Sheryl Cababa joins Substantial as VP of Strategy

Sheryl is a multi-disciplinary VP with more than two decades of experience. She grew her craft as Executive Creative Director at Artefact and prior to that, was a designer at Frog and Adaptive Path. At Substantial, she works with all sorts of interesting people and companies, conducting design strategy and research. She believes the practice of design needs to be more outcomes-focused, and designers and technologists need to take greater responsibility for their work by considering unintended consequences. She pushes for design to be more transparent, meaningful, and ethical.

Sheryl is an international speaker and workshop facilitator. She has plenty of experience running design strategy workshops and leading projects. In the end, she’s all not just orienting around a human-centered approach to design, but also investigating the understanding of systems and outcomes to improve people's lives.

When she’s not in the office, she can be found at the University of Washington helping educate the next generation of Human-Centered Design and Engineering students or attending a board meeting for Design in Public.

Sheryl sat down with our communication team to discuss her move to Substantial and the future of design, technology and ethics.

Why did you decide to join Substantial as VP of Strategy?

At Substantial, I enjoy the combination of conceptual and pragmatic thinking. We don’t only consider the stakeholders, context, and behaviors that a digital product or service might affect, but also the practical development of those products because we’re the ones building them. This end-to-end practice is important to me as a design strategist: strategic thinking can be inventive, but where the rubber hits the road is in the execution. We are also a very ‘yes and’ environment: I definitely appreciate my colleagues here; they are super open to new ideas.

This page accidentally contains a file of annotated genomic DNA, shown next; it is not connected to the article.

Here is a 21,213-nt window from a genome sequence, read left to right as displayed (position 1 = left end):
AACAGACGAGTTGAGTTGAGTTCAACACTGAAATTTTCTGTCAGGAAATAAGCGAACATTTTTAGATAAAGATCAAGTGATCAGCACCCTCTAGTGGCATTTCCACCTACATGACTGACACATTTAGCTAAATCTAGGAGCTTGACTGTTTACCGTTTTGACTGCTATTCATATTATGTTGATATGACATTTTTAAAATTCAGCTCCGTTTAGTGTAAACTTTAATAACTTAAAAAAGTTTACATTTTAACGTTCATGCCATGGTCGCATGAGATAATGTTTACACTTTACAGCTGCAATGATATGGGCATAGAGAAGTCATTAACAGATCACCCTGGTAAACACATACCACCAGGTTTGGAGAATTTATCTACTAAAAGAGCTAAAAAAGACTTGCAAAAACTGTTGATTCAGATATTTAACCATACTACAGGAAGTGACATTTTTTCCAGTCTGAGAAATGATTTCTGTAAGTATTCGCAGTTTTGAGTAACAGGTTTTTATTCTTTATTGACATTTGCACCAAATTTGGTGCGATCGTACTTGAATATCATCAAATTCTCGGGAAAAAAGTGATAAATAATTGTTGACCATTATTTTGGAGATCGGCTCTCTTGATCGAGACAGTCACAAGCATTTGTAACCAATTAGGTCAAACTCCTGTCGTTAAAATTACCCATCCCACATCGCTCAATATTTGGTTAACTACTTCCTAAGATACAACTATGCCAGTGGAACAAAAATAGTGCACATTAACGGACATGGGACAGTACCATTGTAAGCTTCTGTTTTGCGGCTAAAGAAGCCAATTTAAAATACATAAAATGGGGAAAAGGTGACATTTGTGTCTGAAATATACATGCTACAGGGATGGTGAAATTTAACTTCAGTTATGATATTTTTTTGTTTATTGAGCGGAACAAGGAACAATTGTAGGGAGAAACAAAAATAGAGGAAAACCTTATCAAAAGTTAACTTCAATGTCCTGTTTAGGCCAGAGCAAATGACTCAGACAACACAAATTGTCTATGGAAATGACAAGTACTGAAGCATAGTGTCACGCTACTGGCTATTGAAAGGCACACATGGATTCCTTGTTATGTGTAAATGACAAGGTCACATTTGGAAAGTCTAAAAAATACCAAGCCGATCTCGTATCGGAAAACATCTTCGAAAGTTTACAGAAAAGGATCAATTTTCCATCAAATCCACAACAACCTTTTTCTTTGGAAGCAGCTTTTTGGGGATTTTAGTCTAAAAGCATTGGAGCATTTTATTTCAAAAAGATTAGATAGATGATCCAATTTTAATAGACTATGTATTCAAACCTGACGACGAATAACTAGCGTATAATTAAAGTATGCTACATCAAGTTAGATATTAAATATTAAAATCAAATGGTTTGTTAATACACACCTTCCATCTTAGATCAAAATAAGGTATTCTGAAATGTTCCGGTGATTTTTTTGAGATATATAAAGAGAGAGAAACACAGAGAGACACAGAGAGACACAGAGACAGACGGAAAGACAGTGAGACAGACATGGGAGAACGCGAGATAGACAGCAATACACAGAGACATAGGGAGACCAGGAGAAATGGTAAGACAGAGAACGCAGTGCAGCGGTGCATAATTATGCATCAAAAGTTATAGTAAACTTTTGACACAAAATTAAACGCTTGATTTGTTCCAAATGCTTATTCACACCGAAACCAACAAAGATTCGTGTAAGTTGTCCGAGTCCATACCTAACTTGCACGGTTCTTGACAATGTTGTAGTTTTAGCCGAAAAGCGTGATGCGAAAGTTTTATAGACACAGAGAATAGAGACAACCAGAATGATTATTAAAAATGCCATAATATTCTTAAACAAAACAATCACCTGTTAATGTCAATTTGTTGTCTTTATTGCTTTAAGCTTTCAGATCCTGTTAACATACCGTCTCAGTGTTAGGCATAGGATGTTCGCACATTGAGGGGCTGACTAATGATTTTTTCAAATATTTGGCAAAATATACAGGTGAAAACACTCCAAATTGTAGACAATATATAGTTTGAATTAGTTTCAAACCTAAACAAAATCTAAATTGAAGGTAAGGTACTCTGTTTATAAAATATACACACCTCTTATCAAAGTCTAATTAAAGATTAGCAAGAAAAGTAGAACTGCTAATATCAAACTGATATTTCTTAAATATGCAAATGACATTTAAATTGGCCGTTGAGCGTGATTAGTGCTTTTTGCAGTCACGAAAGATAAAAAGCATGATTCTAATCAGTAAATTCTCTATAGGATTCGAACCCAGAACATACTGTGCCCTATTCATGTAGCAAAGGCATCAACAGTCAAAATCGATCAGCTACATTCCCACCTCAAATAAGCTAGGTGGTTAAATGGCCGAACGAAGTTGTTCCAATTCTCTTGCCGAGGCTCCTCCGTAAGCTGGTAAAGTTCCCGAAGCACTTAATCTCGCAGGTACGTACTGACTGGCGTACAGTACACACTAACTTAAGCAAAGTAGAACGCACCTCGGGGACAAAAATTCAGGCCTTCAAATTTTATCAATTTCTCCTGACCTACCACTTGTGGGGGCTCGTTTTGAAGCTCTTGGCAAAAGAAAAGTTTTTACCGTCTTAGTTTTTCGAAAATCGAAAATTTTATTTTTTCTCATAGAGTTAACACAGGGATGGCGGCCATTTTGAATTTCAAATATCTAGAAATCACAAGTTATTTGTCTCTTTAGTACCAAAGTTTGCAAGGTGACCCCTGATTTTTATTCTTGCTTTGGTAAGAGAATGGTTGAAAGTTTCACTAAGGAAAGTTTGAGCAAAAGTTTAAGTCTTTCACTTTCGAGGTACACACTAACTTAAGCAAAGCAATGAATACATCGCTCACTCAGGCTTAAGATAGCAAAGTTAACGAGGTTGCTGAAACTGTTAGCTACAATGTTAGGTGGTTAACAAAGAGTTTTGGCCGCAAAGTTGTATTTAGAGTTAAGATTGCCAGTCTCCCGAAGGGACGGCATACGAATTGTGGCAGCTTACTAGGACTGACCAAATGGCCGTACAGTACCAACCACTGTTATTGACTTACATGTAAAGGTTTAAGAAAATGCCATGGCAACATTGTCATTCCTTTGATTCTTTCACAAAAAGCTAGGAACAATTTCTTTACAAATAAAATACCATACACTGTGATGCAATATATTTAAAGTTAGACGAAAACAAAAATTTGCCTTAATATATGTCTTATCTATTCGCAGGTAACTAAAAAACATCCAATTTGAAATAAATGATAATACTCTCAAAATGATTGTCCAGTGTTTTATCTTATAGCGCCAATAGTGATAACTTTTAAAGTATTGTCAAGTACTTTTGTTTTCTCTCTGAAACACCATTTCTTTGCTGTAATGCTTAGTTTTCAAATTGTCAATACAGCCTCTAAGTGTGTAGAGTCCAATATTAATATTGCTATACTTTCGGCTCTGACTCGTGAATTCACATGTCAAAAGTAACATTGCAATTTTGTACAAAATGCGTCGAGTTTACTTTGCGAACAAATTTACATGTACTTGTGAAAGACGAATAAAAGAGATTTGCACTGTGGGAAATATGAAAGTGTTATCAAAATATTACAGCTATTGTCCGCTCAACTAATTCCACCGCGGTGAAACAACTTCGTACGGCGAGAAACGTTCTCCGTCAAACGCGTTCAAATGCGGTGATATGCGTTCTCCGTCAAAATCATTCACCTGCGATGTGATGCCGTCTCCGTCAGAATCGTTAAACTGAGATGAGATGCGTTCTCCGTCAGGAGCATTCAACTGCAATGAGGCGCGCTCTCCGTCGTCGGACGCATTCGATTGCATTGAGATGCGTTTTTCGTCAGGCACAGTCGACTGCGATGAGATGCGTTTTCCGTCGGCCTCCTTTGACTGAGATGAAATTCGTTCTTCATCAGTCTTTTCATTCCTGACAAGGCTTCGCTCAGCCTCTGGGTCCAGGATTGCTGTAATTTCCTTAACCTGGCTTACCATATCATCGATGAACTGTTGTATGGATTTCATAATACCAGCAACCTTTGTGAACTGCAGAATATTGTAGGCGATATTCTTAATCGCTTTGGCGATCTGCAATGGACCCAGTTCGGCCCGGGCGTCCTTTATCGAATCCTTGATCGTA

What skills to designers need in order to adapt to the future?

Designers need to be more outcomes-focused, and consider themselves facilitators of change, both literal and theoretical. When it comes to digital technology, we’ve traditionally been the creators of outputs that are 1) a reflection of strategic (or non-strategic!) oversight, and 2) are oriented around the immediate benefits of individual use. I now think of my practice of design as informing the creation of inputs for not just other designers to use, but to inform the whole process of invention and problem-solving by asking the right questions. How do we orient toward societal outcomes rather than creating technologies that adhere to benefitting just users? Designers need to engage in more expansive thinking around the nature of our practice, as well as designing intentionally and explicitly for broad societal impact.

What is a problem you can't stop thinking about that design might solve?

As a cyclist, I am constantly thinking about urban transportation problems in a directly experienced way, which is to say, when riding my bike in Seattle, I feel unsafe! For nearly a century in the U.S., our built environment has been oriented around cars, which has clearly led to many terrible societal outcomes, such as rising pedestrian deaths. We are in a moment where people are recognizing this, but I think our attraction to solutions favors the technologically new, such as autonomous vehicles. The real solutions aren’t sexy at all, for example, the public transit activist Steven Higashide writes and speaks about how the humble bus is the path to cheaper, more equitable, and more sustainable urban transit solutions. As a designer, I explicitly try to recognize that often it’s a combination of incremental changes that creates the best outcomes, so we need to be intentional about viewing wicked problems with a systems-oriented lens.